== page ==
Release Date: Jun 3, 2016
Record label: ATO
Genre(s): Pop/Rock, Alternative/Indie Rock
Combining two significant rock pedigrees with a whole lot of weird, Primus' Les Claypool and Sean Lennon joined forces to form the Claypool Lennon Delirium. And delirium it is. Melding their eccentricities, the Delirium succeed in shaving down each artist's whimsies, reining them in and creating an exciting amalgam. This project could have been an indulgent exercise in psychedelic excess, the result of two mad scientists misplacing merit upon a glorified jam session.
You could be excused for thinking that Monolith of Phobos, the debut album from Primus mastermind Les Claypool and The GOASTT's Sean Lennon, was made with the assistance of some psychedelic substances. But, as the duo told Rolling Stone Australia in May, the only mushrooms these two were feasting on while writing were the porcinis they discovered on long walks together through the countryside. Created at Claypool's home in rural California and fuelled by copious amounts of pinot noir (brewed by the bass player himself), Monolith of Phobos finds the fringe alt-rock/psych-pop players catering to each other's strengths on their new record, delivering an album filled with wonky, whammy-assisted bass lines and melodic guitar noodling.
Like a lot of children of wealthy parents, Sean Lennon doesn’t really have to strive to do much of anything. The nearly 41-year-old son of John Lennon and Yoko Ono is free to dabble in whatever pursuits tickle his fancy with little fear of his life being irreparably damaged if they fail or he bores of them. Being a musician, that has allowed Lennon to wander with a delightful aimlessness around the underground and indie music world.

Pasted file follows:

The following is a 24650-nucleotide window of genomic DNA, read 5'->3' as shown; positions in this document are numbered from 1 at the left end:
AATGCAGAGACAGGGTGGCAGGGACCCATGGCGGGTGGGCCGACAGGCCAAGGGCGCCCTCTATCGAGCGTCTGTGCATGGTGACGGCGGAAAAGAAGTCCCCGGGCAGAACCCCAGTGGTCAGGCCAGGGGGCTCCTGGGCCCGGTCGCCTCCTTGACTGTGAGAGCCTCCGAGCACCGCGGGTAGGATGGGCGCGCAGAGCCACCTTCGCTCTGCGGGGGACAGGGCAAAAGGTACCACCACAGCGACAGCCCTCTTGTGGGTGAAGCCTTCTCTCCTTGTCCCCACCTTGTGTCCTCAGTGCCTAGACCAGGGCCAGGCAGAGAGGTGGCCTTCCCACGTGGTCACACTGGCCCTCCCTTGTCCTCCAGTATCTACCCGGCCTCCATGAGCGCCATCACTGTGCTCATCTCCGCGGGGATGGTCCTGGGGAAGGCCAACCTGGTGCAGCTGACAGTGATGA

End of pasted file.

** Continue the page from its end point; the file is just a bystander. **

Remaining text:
Primus man takes Sean on a trip. Almost as many American musicians seem to have played in bands with Sean Lennon as have ‘jammed with Flea from the Chili Peppers’ (© all newspapers) in celebrity-fronted supergroups at LA ‘nite spots’. And as a way of showing he’s more than just a surname, it works, thanks in this case to an engagingly loopy clutch of lysergic psych-pop oddities created with Primus frontman Les Claypool.
In the summer of 2015 Primus and The Ghost Of A Sabre Tooth Tiger toured the US together, prompting Les Claypool and Sean Lennon to consider a further collaboration. The Monolith Of Phobos is the first studio album from the pair, and is unsurprisingly rather strange. The album varies in quality, but the two part Cricket And The Genie is a definite highlight; Movement I is a chirpy psychedelic stomp led by the old-fangled wasp-in-a-tin-can fuzz of Lennon’s guitar and a rubbery thwack courtesy of Claypool’s agile bass chops.
As maligned a genre as progressive rock has been over the years, it has certainly proven a deep and diverse well from which many a musician has sought and, often in equal terms provided, inspiration. Yet it’s easy to see how its tendency as a genre towards sprawling, multi-part suites, pretentious classically-informed arrangements and fantasy/sci-fi-indebted lyrics may be more off-putting than not to the majority of the listening public. It certainly requires a very specific type of listener to take in these often overly-long, tedious instrumental passages, nonsensical lyrics and frenzied flights of virtuosity that have long been the hallmark of even the lowliest of prog rock bands.